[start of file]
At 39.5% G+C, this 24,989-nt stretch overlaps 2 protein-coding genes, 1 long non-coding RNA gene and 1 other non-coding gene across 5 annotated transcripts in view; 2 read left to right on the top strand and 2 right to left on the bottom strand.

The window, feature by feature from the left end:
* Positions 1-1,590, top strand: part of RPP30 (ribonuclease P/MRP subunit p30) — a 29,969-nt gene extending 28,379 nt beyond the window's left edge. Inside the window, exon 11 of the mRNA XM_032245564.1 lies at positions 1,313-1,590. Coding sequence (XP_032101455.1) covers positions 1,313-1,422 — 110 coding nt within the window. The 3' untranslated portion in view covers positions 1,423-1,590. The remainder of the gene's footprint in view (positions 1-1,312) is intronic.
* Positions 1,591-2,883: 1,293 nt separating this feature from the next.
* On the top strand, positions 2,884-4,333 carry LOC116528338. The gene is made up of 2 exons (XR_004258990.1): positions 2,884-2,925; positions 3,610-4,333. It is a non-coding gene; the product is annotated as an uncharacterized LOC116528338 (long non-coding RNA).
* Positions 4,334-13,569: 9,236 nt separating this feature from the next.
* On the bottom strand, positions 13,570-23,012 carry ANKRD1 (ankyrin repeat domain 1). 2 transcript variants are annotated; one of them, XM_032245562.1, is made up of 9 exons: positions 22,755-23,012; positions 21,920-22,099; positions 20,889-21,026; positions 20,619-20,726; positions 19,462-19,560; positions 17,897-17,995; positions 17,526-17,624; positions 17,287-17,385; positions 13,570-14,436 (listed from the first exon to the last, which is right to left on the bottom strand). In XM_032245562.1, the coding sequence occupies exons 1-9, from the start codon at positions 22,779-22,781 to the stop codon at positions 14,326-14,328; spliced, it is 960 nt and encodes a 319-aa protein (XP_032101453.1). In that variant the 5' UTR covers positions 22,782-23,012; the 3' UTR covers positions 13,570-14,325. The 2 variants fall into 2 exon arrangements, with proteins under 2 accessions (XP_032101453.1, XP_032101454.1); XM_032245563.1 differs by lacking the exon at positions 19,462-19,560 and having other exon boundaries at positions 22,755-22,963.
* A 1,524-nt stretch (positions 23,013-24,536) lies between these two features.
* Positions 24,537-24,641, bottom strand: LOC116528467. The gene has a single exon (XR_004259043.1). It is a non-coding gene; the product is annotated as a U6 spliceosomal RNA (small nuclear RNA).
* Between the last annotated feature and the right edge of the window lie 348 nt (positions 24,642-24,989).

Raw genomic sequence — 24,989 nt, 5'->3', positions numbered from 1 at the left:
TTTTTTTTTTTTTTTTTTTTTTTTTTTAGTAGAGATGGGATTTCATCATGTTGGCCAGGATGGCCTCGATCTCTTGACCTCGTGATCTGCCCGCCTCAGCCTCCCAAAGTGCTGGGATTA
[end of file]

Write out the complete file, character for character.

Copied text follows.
At 39.5% G+C, this 24,989-nt stretch overlaps 2 protein-coding genes, 1 long non-coding RNA gene and 1 other non-coding gene across 5 annotated transcripts in view; 2 read left to right on the top strand and 2 right to left on the bottom strand.

The window, feature by feature from the left end:
* Positions 1-1,590, top strand: part of RPP30 (ribonuclease P/MRP subunit p30) — a 29,969-nt gene extending 28,379 nt beyond the window's left edge. Inside the window, exon 11 of the mRNA XM_032245564.1 lies at positions 1,313-1,590. Coding sequence (XP_032101455.1) covers positions 1,313-1,422 — 110 coding nt within the window. The 3' untranslated portion in view covers positions 1,423-1,590. The remainder of the gene's footprint in view (positions 1-1,312) is intronic.
* Positions 1,591-2,883: 1,293 nt separating this feature from the next.
* On the top strand, positions 2,884-4,333 carry LOC116528338. The gene is made up of 2 exons (XR_004258990.1): positions 2,884-2,925; positions 3,610-4,333. It is a non-coding gene; the product is annotated as an uncharacterized LOC116528338 (long non-coding RNA).
* Positions 4,334-13,569: 9,236 nt separating this feature from the next.
* On the bottom strand, positions 13,570-23,012 carry ANKRD1 (ankyrin repeat domain 1). 2 transcript variants are annotated; one of them, XM_032245562.1, is made up of 9 exons: positions 22,755-23,012; positions 21,920-22,099; positions 20,889-21,026; positions 20,619-20,726; positions 19,462-19,560; positions 17,897-17,995; positions 17,526-17,624; positions 17,287-17,385; positions 13,570-14,436 (listed from the first exon to the last, which is right to left on the bottom strand). In XM_032245562.1, the coding sequence occupies exons 1-9, from the start codon at positions 22,779-22,781 to the stop codon at positions 14,326-14,328; spliced, it is 960 nt and encodes a 319-aa protein (XP_032101453.1). In that variant the 5' UTR covers positions 22,782-23,012; the 3' UTR covers positions 13,570-14,325. The 2 variants fall into 2 exon arrangements, with proteins under 2 accessions (XP_032101453.1, XP_032101454.1); XM_032245563.1 differs by lacking the exon at positions 19,462-19,560 and having other exon boundaries at positions 22,755-22,963.
* A 1,524-nt stretch (positions 23,013-24,536) lies between these two features.
* Positions 24,537-24,641, bottom strand: LOC116528467. The gene has a single exon (XR_004259043.1). It is a non-coding gene; the product is annotated as a U6 spliceosomal RNA (small nuclear RNA).
* Between the last annotated feature and the right edge of the window lie 348 nt (positions 24,642-24,989).

Raw genomic sequence — 24,989 nt, 5'->3', positions numbered from 1 at the left:
TTTTTTTTTTTTTTTTTTTTTTTTTTTAGTAGAGATGGGATTTCATCATGTTGGCCAGGATGGCCTCGATCTCTTGACCTCGTGATCTGCCCGCCTCAGCCTCCCAAAGTGCTGGGATTA